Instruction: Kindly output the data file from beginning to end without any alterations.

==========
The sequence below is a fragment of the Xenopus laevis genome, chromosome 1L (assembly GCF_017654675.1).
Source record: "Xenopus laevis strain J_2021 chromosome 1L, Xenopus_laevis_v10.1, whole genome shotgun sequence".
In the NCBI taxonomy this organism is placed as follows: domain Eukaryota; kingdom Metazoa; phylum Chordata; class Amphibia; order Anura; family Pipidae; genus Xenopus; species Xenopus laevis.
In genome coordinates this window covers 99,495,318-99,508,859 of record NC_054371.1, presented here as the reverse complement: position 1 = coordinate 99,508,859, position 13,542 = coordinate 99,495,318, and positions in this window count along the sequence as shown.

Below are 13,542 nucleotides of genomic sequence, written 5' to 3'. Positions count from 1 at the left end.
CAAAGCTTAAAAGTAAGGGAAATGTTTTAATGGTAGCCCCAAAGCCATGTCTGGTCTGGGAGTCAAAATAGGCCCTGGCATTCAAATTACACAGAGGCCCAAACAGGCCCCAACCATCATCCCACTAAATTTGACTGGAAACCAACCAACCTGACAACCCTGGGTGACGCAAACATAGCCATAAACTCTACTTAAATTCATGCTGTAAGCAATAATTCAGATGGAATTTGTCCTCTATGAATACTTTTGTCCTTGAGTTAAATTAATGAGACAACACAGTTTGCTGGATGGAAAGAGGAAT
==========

The sequence below is a fragment of the Xenopus laevis genome, chromosome 1L (assembly GCF_017654675.1).
Source record: "Xenopus laevis strain J_2021 chromosome 1L, Xenopus_laevis_v10.1, whole genome shotgun sequence".
In the NCBI taxonomy this organism is placed as follows: domain Eukaryota; kingdom Metazoa; phylum Chordata; class Amphibia; order Anura; family Pipidae; genus Xenopus; species Xenopus laevis.
In genome coordinates this window covers 99,495,318-99,508,859 of record NC_054371.1, presented here as the reverse complement: position 1 = coordinate 99,508,859, position 13,542 = coordinate 99,495,318, and positions in this window count along the sequence as shown.

Below are 13,542 nucleotides of genomic sequence, written 5' to 3'. Positions count from 1 at the left end.
CAAAGCTTAAAAGTAAGGGAAATGTTTTAATGGTAGCCCCAAAGCCATGTCTGGTCTGGGAGTCAAAATAGGCCCTGGCATTCAAATTACACAGAGGCCCAAACAGGCCCCAACCATCATCCCACTAAATTTGACTGGAAACCAACCAACCTGACAACCCTGGGTGACGCAAACATAGCCATAAACTCTACTTAAATTCATGCTGTAAGCAATAATTCAGATGGAATTTGTCCTCTATGAATACTTTTGTCCTTGAGTTAAATTAATGAGACAACACAGTTTGCTGGATGGAAAGAGGAAT